Arsenal Fight Back for Draw at Man City, Make Claim in Premier League Title Race

Michael CummingsWorld Football Lead WriterSeptember 23, 2012

MANCHESTER, ENGLAND - SEPTEMBER 23:  Laurent Koscielny of Arsenal celebrates after scoring their first goal during the Barclays Premier League match between Manchester City and Arsenal at Etihad Stadium on September 23, 2012 in Manchester, England.  (Photo by Alex Livesey/Getty Images)
Alex Livesey/Getty Images

For City it was two points dropped; for Arsenal, one gained. For City it was a header against the run of play; for Arsenal a leveler deserved, if late.

For City it was another sheet unclean; for Arsenal, the season's most important result to date. For City it was another question mark; for Arsenal, a statement made.

Manchester City and Arsenal drew 1-1 on Sunday at City's Etihad Stadium in a match that revealed quite a bit about both clubs, but one more than the other. For all the positives and negatives and slip-ups and boo-boos that both sides put on display, the biggest, most consequential, most relevant revelation rested with the red corner, where the visiting fans were going ape after their team's late equalizer.

Besides being a shot at showing up a club whose millions have helped plunder Arsenal's first-team squad over the years like Chunk in the Fratelli freezer, there was something bigger going on Sunday in Manchester's blue half, something we suspected before but hadn't allowed ourselves to say quite yet.

After Sunday's scratch-back at City, Arsenal—warts, bunions, Gervinho and all—are playing themselves into the title discussion. Really.

On a day that offered Gooners plenty of enjoyment—old favorite Samir Nasri sat out with a hamstring knock (via ESPN FC), which he strained, presumably, trying to cash his paycheck while flinging foul-mouthed insults at journalists—the greatest delight might have come from Laurent Koscielny's second-half equalizer.

The first half had played out with depressing familiarity, as Arsenal influenced possession, failed to score and saw City steal the lead following Vito Mannone's flip-and-flap in the face of goal. Having followed Liverpool's example in "doing an Arsenal," the Gunners tired in the second and seemed destined for what would have been a fourth loss in five visits to City.

Instead Kozza scored, Arsenal drew and suddenly Arsene Wenger's team had momentum heading into their next big test.

That comes with Chelsea's visit to the Emirates next weekend. If Sunday's match served as any guide, Arsenal have the ammunition needed for a top-of-the-table coup.

Santi Cazorla—perhaps the bargain buy of the summer—sizzled again, weaving his runs and threading his passes, stretching City and stitching together Arsenal's midfield to their attack.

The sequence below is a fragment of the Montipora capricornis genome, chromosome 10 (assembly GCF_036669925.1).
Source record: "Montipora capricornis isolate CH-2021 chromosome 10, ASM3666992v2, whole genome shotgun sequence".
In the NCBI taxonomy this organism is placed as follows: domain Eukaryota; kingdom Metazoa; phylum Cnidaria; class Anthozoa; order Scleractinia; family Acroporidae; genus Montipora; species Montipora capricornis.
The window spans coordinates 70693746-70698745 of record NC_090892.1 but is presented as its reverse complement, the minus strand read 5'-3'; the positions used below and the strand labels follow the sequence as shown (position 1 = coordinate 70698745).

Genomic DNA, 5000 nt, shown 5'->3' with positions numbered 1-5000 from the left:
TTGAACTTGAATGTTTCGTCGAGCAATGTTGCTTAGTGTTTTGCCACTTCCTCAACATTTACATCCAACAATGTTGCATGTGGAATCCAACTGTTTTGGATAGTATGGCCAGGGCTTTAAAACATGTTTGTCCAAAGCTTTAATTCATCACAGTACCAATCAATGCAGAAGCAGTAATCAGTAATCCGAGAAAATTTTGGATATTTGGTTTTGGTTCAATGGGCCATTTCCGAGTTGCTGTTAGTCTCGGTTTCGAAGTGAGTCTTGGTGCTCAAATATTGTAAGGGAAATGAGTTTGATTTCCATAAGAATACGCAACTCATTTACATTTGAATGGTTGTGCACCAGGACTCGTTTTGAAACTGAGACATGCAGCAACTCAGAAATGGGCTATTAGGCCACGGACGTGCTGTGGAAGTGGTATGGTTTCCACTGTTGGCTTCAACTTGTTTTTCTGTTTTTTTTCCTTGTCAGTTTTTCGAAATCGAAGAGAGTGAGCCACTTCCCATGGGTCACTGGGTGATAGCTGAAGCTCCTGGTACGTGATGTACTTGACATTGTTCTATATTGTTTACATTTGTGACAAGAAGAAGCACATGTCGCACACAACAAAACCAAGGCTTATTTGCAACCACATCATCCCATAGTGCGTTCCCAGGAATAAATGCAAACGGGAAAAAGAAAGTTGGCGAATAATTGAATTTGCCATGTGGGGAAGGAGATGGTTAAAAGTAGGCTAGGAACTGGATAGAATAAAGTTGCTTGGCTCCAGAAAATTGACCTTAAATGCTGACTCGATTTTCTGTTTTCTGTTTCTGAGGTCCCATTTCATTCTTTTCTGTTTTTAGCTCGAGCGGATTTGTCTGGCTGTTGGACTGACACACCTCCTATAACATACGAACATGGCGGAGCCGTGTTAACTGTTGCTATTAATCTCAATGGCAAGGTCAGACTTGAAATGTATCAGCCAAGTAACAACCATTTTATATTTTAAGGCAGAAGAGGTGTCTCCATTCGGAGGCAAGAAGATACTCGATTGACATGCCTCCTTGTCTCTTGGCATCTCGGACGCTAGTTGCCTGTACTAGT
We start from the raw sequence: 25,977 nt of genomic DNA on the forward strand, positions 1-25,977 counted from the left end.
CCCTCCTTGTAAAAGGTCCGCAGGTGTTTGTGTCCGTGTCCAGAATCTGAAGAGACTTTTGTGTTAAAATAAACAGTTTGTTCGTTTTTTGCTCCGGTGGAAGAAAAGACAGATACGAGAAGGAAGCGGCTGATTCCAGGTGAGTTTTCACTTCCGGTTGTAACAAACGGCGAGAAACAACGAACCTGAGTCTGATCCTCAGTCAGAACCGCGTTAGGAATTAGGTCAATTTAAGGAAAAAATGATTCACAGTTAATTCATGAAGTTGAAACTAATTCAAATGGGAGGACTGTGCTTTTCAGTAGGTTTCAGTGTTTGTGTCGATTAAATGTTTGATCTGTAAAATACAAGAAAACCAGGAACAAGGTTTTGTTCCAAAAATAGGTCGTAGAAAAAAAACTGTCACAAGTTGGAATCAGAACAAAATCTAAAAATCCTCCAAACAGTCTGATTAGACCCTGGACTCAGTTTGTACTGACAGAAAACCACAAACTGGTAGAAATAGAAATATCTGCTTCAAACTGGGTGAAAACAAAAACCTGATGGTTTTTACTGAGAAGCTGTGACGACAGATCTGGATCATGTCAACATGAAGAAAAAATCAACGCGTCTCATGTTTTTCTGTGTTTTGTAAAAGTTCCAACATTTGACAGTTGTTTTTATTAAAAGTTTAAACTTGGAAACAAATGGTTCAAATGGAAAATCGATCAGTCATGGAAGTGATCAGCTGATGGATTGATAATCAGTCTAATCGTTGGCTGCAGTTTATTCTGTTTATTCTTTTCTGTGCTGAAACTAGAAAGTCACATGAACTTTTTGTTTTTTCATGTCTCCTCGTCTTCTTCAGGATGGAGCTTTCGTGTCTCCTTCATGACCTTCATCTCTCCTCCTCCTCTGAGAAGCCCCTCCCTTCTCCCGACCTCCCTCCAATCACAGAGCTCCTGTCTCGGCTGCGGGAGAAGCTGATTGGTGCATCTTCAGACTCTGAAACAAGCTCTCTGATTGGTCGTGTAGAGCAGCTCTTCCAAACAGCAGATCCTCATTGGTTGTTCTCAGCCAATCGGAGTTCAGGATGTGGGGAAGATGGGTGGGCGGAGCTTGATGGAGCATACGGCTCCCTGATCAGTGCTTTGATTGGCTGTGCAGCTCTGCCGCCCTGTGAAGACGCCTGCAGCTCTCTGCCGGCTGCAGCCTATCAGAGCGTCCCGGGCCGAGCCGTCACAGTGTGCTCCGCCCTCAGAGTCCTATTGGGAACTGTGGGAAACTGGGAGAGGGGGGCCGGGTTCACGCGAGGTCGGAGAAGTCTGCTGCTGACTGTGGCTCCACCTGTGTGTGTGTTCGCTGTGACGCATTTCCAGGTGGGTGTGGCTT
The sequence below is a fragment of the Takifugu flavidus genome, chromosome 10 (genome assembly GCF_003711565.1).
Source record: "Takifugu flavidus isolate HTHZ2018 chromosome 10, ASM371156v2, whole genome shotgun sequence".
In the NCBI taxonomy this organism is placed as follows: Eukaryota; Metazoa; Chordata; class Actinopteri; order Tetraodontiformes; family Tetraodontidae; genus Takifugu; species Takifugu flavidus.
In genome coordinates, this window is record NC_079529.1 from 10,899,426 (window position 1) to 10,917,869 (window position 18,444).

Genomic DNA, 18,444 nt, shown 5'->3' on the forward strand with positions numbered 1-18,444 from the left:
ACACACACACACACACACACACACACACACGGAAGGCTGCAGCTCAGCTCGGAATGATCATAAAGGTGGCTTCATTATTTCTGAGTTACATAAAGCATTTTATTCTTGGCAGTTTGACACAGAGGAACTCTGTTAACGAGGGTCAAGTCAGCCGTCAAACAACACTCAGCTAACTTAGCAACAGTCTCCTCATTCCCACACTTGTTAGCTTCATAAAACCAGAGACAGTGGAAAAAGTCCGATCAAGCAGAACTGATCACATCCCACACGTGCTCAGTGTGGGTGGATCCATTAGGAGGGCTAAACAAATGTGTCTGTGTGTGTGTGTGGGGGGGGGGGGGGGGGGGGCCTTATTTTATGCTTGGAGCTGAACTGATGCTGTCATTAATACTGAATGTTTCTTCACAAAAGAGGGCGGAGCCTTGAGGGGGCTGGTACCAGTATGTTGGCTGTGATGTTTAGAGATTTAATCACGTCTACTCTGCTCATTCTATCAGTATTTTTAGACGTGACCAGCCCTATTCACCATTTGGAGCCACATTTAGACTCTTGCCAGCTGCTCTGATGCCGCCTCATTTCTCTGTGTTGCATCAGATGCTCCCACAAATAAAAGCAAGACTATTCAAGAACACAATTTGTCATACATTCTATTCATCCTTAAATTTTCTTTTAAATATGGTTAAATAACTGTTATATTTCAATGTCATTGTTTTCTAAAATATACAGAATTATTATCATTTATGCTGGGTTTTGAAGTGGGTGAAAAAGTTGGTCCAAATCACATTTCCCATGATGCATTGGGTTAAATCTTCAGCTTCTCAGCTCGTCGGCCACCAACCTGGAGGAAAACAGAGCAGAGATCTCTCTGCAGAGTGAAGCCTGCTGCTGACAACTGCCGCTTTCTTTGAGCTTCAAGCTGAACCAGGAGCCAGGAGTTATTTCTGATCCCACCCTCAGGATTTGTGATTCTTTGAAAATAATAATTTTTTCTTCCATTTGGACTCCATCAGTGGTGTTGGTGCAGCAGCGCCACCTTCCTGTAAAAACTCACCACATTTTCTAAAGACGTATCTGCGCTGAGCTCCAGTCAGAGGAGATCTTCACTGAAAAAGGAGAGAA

Meanwhile Mikel Arteta, the overlooked and under-appreciated worker bee with the 94 percent pass-completion rate in the heart of Arsenal's Spanglish midsection, made hardly a misstep in navigating the brutal midfield battle with Yaya Toure.

The defense conceded for a second straight match, this time in frustratingly unnecessary fashion. But any apprehension over the Gunners' defensive lapses—another threatened to gift City a win after Koscielny's equalizer—should be lessened when captain and central defender Thomas Vermaelen returns next week after a bout with the flu.

It's not yet time to declare Arsenal a sure-fire contender for the title next May, but Sunday's fightback provided strong circumstantial evidence that some previously lacking ingredients have found their way into the mix.

Though Arsenal benefited from Robin van Persie's brilliance last season, the Gunners rarely showed the resolve needed to pull out a result after falling behind, especially under disappointing circumstances like Sunday's. That the Gunners equalized despite waning in influence in the second half only reinforces the point.

This season, with RvP's 30 league goals now at Manchester United, Arsenal continue to produce results without him. In his place are Cazorla's enthusiasm and brilliance, Arteta's steadiness, Lukas Podolski's undoubted talent, a newly stingy defense and, fine, Gervinho's head-scratching unpredictability.

"I am pleased because [a point] was the minimum we deserved today," Wenger said before turning on his patented managerial coyness. "…[O]verall I hope this will reinforce our belief and confidence and reassure us about our potential in this league."

Don't be fooled. This team believes. The way they dominated before City scored against the run of play left room for no other conclusion.

The point is, this is a fine team, and it's a likeable one at that. And they didn't need Van Persie's help to become only the third team in the last 31 matches to take a point from the Etihad.

And, yeah, this team is in the title discussion, even if it's just for another week.

But go ahead and doubt. They might just like it that way.